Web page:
Tuesday, December 21, 2010

Saturday 12-18-10

Saturday night was a busy night. There weren't any more people than normal and it seemed like it would be pretty slow. But our "Are You A Good Person" sign brought a lot of curious people by on this particular night.

Alan even did some Open Air preaching (see photo).

First, a homeless guy named Robert or "Roach" as he preferred to be called, stopped to prove that he was indeed a good person. He said he lived at some sort of church shelter and read his Bible every day. We went through the Good Person test in order to show that, by God's standard (the Ten Commandments), none of us are good. If we were, or could somehow work our way into God's favor, then we would have no need of Jesus Christ as our Savior. I gave him a tract, but he didn't seem to be convicted or take our conversation too seriously, still holding to his own self-righteousness.
Later on, he walked by again, bragging that he was going to go sin. So much for being "good" I guess.

As Robert was leaving, another homeless guy named Rodney came up to take the test. He seemed to feel that he was a good person as well, and did not believe that the Bible commands us to obey our government leaders (Rom 13:1-3), even after I read it to him out of his own Bible. He seemed to have a lot of bad theology and held to it very stubbornly. But we had a good discussion anyway, and I hope some of it will sink in. I gave him a tract to look through later as well, that will take him through the Ten Commandments very thoroughly.

Another man named Dave also stopped because he saw our sign, and wanted to find out if he was a good person. He found that he wasn't, and that God requires perfection, but that He has provided a way through Jesus Christ.

Later a group of girls were looking at the sign and we asked if they would like to go through the test. They agreed and we went through four of the Ten Commandments (concerning lying, stealing, blasphemy and lust). Two of them didn't like the conviction they were feeling and quickly left, but Katrina and Leslie stayed to hear the full Gospel and seemed to be seriously considering the things they heard.

The wooden cross that we carry out with us also generated a lot of questions or comments as we carried it through the street. It's a little over six feet tall, made out of 4x4's with the words, "Are You Ready?" printed on the cross bar.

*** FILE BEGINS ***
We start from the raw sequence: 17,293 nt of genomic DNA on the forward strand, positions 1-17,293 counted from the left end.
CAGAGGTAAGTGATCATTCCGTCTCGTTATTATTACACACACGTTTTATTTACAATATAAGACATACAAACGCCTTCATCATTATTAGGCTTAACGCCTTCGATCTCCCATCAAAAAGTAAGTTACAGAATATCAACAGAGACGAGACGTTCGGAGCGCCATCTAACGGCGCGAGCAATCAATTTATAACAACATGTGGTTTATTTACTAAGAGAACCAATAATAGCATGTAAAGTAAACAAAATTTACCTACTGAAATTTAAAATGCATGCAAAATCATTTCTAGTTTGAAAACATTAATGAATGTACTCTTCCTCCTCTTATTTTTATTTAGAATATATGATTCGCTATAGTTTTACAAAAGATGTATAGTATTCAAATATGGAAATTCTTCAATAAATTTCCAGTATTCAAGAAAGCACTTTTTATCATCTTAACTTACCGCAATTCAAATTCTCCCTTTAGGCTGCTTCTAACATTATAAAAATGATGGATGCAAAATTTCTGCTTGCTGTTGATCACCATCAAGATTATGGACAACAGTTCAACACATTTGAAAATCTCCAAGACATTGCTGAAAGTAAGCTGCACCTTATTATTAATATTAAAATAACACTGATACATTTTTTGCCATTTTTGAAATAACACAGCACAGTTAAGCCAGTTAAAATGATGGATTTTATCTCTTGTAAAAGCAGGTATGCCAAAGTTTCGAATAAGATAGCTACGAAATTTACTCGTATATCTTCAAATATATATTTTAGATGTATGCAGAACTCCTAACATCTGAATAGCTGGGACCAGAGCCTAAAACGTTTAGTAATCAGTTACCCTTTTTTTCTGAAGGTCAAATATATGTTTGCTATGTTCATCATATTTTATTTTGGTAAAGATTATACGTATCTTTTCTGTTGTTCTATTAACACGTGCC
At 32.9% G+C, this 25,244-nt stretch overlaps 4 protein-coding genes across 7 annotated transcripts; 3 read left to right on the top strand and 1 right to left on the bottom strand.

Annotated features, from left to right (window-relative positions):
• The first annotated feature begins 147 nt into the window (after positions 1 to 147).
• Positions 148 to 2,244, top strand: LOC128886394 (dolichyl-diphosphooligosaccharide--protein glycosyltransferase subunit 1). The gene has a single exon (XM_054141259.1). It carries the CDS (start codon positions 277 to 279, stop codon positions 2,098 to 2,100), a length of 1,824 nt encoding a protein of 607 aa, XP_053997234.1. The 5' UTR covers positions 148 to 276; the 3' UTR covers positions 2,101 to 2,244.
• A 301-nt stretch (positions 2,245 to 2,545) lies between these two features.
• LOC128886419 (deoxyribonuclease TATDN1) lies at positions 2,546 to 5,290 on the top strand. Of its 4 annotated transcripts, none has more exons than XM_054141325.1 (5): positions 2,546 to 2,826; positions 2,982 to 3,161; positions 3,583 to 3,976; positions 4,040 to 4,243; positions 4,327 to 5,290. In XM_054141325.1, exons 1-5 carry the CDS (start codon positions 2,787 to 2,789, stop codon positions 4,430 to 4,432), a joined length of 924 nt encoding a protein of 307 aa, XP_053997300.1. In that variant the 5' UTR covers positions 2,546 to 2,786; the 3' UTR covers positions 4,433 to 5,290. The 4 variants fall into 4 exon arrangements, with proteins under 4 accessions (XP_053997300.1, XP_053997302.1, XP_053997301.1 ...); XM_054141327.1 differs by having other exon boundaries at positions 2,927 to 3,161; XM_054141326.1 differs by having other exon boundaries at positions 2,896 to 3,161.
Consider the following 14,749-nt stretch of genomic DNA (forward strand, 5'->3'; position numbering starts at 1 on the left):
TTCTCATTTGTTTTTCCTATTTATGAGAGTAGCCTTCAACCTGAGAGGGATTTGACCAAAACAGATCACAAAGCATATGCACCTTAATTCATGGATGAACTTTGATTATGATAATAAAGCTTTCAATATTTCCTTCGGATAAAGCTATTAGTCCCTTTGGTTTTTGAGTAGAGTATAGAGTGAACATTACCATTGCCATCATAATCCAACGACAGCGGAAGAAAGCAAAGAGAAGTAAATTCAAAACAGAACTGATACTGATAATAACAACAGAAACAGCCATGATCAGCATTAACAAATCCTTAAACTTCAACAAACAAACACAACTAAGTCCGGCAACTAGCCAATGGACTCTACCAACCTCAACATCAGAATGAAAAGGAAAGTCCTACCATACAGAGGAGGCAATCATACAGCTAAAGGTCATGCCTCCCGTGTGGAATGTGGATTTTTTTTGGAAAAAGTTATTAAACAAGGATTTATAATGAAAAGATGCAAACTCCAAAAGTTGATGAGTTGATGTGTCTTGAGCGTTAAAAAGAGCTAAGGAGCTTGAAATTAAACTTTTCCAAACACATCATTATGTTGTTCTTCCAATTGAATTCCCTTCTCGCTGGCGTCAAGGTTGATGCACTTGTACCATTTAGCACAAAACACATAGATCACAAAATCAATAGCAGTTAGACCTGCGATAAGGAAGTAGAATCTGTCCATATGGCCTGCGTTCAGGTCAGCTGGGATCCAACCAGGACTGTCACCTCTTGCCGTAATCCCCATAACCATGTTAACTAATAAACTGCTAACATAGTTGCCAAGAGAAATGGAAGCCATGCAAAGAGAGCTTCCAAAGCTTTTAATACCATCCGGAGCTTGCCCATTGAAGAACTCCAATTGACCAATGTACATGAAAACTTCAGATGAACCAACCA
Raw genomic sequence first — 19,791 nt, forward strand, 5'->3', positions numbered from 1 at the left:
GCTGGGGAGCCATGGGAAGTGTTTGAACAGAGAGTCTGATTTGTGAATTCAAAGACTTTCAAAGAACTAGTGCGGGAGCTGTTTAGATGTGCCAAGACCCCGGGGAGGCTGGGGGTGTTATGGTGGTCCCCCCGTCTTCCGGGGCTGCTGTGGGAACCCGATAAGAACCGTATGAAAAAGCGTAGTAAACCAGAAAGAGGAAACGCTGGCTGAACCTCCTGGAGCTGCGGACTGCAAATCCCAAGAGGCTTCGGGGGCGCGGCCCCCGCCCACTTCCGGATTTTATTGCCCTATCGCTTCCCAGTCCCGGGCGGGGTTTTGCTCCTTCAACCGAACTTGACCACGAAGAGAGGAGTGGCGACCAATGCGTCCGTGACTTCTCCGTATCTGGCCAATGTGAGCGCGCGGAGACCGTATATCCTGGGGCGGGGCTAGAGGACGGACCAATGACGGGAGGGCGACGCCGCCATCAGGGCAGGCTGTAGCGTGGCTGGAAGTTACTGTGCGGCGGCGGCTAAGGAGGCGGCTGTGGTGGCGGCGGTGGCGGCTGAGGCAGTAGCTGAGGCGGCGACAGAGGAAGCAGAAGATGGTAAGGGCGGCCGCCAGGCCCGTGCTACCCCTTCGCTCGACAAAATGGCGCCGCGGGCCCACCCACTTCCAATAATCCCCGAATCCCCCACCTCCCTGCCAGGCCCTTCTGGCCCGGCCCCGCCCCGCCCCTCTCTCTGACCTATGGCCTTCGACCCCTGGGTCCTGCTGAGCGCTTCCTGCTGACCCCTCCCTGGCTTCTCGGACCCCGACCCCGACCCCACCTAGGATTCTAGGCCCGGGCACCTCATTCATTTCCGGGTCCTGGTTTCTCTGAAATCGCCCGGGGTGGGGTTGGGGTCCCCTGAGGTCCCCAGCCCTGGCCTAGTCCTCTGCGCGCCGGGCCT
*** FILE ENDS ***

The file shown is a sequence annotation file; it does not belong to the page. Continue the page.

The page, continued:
People will ask, "Ready for what?" and I'll tell them, "Ready to stand before the Lord Jesus Christ and give an account for your life." Some will say yes, and then I ask if they've kept the Ten Commandments. Others read it and say they were born ready, and I tell them they were not, but most of those are not willing to stop and discuss, they just make their comments as they continue on their way.

There was a Mormon that Marcus knows and has spoken with before who was hanging around. He even went through the Trivia questions and the Good Person Test with Tom, and when we were leaving, he wanted to carry the cross. This was very interesting, as I know that Mormons do not like the cross as a symbol (I learned that when I went to a Mormon friend's wedding wearing an earring with a small cross on it). I asked him about this, and he said they considered it idolatry, but he insisted on carrying the big wooden cross through all of the crowded areas on Mill about halfway to the car.

I'm not sure why drunks seem to want to steal the cross when I set it somewhere. As I've mentioned, it's over six feet tall and weighs 22 pounds. But I set it down and a group of drunks walked by, and sure enough, one of them had to stop and pick it up. I told him that was probably less than half the size of the real one, and he decided to leave rather than be preached at.

After that, Marcus, Tom and I went to Taco Bell for fellowship and to discuss the conversations we'd had over the night.

Soli Deo Gloria

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